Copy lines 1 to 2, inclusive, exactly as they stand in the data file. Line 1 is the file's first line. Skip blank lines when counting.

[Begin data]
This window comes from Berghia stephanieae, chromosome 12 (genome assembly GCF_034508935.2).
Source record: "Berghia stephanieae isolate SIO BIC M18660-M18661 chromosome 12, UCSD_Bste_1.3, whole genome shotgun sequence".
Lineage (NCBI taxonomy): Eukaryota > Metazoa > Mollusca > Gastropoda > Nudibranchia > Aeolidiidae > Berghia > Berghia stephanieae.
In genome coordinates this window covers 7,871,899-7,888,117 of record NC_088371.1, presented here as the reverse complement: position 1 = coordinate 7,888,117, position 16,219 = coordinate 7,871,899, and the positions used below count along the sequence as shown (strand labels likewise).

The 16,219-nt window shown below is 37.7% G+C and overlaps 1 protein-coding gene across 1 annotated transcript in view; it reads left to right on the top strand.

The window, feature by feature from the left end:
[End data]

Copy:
This window comes from Berghia stephanieae, chromosome 12 (genome assembly GCF_034508935.2).
Source record: "Berghia stephanieae isolate SIO BIC M18660-M18661 chromosome 12, UCSD_Bste_1.3, whole genome shotgun sequence".